Junior Cycle: Spanish

Tuesday 13 November 2018, 11am. Recommended Age: 12A

Hero Steps (Pasos de Heroe)

Henry Rincón / Colombia / 2016 / 91 mins / Subtitled

Ten-year-old Eduardo has more than his share of challenges: he is a poor victim of Colombia’s armed conflict, has lost a limb in a landmine explosion and, now, must negotiate life in a children’s home. However, not one to be deterred, Eduardo sets his sights on participating in a children’s soccer tournament. With the help of his music teacher and some dedicated friends, Eduardo manages to mobilise a team.

Senior Cycle: Spanish

Wednesday 14 November 2018, 10.30am. Recommended Age: 15A

The Chess Player (El jugador de ajedrez)

Luis Oliveros / Spain / 2017 / 91 mins / Subtitled

It is 1934 in Madrid, and champion chess player Diego (Marc Clotet) falls for a French journalist and starts a family. When the political landscape around them grows more threatening under Franco, the three make for Paris, only to find themselves in the midst of Nazi occupation years later. When Diego becomes falsely imprisoned, he must use chess to earn the trust of his cruel captor.

The Chess Player tells a humanistic story of an ordinary man caught up in extraordinary circumstances, and offers students a Spanish perspective on this turbulent era of European history.

Transition Year/ Senior Cycle History

Wednesday 14 November 2018, 11am. Recommended Age: 15A

Black ’47

Lance Daly / Ireland, Luxembourg / 2018 / 96 mins

An Irish ranger (James Frecheville) flees the British army in 1847 to return home to the west of Ireland, only to find his family dead or starving in the midst of the Great Famine, so he sets out to seek revenge. Cleverly set against the backdrop of Irish history, this boldly told thriller boasts gripping set pieces and an impressive Irish cast including Barry Keoghan, Stephen Rea and Jim Broadbent. Sure to provoke discussion amongst students about portraying Irish history on screen.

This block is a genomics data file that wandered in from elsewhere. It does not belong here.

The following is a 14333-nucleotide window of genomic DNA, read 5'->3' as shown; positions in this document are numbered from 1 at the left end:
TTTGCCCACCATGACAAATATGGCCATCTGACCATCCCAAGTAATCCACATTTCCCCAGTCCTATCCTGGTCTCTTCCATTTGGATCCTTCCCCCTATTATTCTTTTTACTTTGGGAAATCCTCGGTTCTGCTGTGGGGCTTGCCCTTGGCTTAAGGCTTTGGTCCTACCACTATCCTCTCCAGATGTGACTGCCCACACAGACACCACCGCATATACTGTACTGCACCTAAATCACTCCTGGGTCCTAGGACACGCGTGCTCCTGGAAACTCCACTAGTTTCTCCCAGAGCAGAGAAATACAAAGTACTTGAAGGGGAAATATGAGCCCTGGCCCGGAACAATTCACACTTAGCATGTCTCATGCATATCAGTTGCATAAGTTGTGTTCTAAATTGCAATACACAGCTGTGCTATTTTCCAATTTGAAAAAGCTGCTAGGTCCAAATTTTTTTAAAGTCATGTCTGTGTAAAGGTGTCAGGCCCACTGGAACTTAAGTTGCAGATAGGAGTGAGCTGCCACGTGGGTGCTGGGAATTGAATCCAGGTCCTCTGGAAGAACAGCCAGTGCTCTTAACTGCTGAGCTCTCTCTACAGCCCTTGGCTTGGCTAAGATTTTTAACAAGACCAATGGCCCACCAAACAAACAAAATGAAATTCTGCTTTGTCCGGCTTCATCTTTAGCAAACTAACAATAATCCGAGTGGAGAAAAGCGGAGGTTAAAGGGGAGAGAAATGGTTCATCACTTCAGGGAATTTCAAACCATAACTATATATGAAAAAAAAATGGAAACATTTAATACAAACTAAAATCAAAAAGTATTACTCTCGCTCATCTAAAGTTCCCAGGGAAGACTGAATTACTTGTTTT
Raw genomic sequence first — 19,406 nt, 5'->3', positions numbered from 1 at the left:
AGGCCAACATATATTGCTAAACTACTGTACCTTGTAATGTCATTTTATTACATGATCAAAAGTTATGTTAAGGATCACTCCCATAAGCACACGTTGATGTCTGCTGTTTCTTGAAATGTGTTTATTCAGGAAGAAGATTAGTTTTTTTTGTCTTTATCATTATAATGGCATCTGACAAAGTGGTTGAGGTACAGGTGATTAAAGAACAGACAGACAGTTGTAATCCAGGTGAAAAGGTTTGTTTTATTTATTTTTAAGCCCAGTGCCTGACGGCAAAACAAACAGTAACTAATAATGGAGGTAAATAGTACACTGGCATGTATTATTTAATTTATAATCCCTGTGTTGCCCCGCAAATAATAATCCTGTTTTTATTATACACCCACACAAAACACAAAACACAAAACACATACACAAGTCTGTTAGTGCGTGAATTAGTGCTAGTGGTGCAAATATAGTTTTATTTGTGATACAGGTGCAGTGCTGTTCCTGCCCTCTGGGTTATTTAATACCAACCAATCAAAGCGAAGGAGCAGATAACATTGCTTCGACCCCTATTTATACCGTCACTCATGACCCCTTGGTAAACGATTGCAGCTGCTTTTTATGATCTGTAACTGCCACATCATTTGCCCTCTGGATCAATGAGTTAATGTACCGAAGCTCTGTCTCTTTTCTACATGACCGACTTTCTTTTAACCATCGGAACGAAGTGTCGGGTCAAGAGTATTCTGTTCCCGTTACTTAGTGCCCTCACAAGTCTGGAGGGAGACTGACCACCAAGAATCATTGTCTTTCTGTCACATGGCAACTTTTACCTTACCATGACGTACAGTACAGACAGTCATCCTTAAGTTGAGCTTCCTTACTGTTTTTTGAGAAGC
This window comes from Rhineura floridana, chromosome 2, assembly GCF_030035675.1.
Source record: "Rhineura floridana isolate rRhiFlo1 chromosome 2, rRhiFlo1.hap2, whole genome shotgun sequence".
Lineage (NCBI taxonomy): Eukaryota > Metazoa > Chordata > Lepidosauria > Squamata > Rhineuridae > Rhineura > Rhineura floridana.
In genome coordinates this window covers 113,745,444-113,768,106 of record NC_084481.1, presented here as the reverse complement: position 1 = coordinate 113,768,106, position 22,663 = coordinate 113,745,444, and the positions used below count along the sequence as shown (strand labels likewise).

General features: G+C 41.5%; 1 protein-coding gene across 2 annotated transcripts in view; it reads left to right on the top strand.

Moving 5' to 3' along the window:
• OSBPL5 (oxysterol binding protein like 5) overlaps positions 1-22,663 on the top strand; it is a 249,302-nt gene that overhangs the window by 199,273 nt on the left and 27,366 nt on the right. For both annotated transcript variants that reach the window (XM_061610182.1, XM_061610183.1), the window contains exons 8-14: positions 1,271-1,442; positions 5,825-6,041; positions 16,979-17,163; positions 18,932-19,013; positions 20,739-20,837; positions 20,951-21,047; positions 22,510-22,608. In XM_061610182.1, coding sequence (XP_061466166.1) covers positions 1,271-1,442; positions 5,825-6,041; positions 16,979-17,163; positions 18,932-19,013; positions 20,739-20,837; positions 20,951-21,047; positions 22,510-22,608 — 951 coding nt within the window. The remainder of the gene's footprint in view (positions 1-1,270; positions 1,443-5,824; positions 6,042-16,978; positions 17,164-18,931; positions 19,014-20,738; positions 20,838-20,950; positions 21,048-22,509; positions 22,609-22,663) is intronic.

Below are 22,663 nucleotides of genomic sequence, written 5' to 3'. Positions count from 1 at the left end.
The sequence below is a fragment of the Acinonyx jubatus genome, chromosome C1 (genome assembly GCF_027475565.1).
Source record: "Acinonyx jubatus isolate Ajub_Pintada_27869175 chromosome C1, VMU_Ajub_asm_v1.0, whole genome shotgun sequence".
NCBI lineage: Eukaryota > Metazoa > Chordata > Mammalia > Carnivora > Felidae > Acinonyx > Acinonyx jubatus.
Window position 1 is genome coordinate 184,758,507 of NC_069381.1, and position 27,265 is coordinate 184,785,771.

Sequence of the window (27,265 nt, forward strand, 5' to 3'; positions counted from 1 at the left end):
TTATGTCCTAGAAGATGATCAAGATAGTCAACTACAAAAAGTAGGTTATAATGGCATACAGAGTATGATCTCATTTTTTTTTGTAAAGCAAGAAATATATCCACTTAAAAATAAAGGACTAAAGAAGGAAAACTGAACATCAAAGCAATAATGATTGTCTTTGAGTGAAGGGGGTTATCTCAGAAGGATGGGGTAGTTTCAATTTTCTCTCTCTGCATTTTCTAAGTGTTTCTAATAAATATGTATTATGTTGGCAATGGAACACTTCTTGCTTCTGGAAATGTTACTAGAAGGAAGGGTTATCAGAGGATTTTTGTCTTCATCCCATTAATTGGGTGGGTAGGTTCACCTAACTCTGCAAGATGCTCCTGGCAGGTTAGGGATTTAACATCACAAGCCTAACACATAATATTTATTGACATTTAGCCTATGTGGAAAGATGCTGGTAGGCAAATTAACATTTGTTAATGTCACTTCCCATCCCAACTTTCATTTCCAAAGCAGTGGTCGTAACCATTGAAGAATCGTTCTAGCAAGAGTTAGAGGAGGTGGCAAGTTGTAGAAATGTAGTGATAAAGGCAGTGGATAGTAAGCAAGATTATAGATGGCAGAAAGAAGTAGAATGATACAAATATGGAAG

Junior Cycle: German

Thursday 15 November 2018, 10.30am. Recommended Age: 12A

Mountain Miracle (Amelie Rennt)

Tobias Wieman / Germany / 2017 / 97 mins / Subtitled

Suffering from asthma, 13-year-old Amelie is sent for treatment to a remote clinic in South Tyrol, Austria. Stubbornly refusing to participate in the programme, she runs away into the beautiful landscape that surrounds the clinic, hoping to find some freedom. While hiding she meets local boy Bart. Hoping for a cure they embark on a courageous adventure in search of a mountain miracle. What follows is a story of unlikely friendship and a young girl’s struggle for autonomy.

Transition Year

Thursday 15 November 2018, 11am. Recommended Age: 15A

Michael Inside

Frank Berry / Ireland / 2017 / 96 mins

Director Frank Berry followed his searing debut, I Used to Live Here, with this exceptional drama starring Dafhyd Flynn as the young 18-year-old man who gets caught holding drugs and must serve a prison sentence. There he becomes an easy target for kingpin David (Moe Dunford) as he learns the hard way how the system inside works. Drawing on his extensive research in prisons and rehabilitation programmes, Berry achieves a gripping plot which draws on questions of recidivism, justice, friendship and control.

The screening will include a video introduction from the film’s director Frank Berry.